Sunday, July 12, 2009

Up the coast in Oregon, The Chocolate Factory and Print Museum

We traveled north on Oregon Highway 101, a 2 lane road most of the way, but a good road for sightseeing. The big plus on this road is that it follows the Pacific Coast and offers many gorgeous sights. Our Tour worked well and we had no problems, although I would pull on to some of the overlooks and let any traffic that was behind me go by.

The overlooks were great and offers many views like this of the coast. We were surprised at how rugged the coast is in most places.

These large rocks are typical of the coast line and it is very challenging to take a boat into some of these spots. There are also very few natural ports along the coast, so it is easy to see why settlements developed on rivers and the few ports that were available.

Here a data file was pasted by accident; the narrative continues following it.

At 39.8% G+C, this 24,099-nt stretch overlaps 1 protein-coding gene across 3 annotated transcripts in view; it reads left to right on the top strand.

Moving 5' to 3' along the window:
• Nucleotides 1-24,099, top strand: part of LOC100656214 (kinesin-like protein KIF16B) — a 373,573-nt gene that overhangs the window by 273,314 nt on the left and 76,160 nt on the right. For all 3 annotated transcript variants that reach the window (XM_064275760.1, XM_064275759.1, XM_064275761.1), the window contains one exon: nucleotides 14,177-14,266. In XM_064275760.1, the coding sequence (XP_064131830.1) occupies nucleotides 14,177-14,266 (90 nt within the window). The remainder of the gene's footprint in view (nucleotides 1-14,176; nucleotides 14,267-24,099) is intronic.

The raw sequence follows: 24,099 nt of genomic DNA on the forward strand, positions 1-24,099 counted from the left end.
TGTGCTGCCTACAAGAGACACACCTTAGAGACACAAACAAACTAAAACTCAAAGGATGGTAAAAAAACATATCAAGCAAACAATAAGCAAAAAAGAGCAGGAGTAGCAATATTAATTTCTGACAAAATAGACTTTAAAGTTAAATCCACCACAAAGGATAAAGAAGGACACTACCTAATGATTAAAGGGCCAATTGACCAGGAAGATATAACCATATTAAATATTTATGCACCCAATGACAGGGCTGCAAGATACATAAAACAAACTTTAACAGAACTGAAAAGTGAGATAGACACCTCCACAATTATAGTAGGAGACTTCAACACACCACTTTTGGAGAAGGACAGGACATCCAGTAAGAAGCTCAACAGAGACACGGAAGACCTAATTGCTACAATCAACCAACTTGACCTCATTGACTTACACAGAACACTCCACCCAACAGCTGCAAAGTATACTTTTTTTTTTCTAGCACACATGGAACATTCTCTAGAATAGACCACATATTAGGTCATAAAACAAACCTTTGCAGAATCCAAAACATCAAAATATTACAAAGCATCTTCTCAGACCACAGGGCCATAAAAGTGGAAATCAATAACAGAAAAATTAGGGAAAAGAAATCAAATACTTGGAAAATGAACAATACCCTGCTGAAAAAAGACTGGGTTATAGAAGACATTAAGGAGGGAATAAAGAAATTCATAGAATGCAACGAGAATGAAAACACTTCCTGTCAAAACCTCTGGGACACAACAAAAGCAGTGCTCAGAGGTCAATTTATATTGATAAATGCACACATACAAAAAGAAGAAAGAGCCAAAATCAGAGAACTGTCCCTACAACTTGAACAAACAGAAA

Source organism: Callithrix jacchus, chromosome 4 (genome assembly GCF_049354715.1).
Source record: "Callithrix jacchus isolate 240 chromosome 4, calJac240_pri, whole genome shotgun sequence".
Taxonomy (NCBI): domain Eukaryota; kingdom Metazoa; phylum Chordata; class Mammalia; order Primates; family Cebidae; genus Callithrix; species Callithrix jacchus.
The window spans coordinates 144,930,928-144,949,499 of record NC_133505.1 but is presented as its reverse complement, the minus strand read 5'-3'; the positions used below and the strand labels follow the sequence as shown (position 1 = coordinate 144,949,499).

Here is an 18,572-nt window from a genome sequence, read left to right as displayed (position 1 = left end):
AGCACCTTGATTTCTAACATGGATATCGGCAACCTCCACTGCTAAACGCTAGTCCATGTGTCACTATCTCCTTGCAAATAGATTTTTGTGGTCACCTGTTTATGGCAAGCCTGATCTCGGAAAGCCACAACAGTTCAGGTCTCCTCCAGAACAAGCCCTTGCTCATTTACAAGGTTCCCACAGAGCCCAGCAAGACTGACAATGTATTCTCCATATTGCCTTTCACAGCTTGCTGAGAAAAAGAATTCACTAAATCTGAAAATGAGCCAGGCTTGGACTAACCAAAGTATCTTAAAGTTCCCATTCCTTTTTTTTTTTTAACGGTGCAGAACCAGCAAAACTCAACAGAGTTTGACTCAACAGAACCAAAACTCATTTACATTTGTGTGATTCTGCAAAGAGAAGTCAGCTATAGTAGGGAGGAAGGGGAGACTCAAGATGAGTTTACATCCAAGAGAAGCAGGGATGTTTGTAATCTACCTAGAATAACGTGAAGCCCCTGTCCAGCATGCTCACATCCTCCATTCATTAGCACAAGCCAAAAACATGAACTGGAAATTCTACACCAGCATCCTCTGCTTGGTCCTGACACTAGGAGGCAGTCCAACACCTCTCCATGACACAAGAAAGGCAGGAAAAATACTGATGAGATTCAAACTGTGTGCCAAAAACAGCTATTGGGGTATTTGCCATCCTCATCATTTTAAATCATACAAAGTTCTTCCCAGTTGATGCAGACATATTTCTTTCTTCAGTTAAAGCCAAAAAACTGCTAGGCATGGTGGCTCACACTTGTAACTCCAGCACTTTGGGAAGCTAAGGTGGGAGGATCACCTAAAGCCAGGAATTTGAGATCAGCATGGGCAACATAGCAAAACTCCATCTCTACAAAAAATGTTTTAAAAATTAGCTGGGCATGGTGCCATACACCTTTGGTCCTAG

We did some exploring in the Coos Bay, OR area, and wouldn't you know it -- there was a real chocolate factory! Naturally, Orinda had to stop.
Through the glass wall, you could see how the various chocolates were made -- very cool. This is a rather small factory, but lots of fun to tour through.

And, YES, they offered SAMPLES! What a deal. We tried LOTS of difference chocolates and of course, had to bring some of the best ones along. What a great surprise this was.

Speaking of surprises, Rick found this small museum -- the Marshfield Sun Printing Museum, which is an original building that was used for printing the local paper starting in the late 1800's. The amazing thing about this is that the building was closed up after the passing of the proprietor and is now a complete printing and newspaper shop of that era.

We were given a"working tour" by our guide who showed how everything worked. Notice that everything is powered by hand -- there is no electricity! All the presses and equipment still work and it was really interesting to see how this took place "back in the day".

Ever wonder where we get all those fonts? Well, here they are -- each drawer is one complete font of metal characters. These all had to be "set" by hand before printing could take place. A very skilled job for sure. This was a great,museum and is very well worth the stop.

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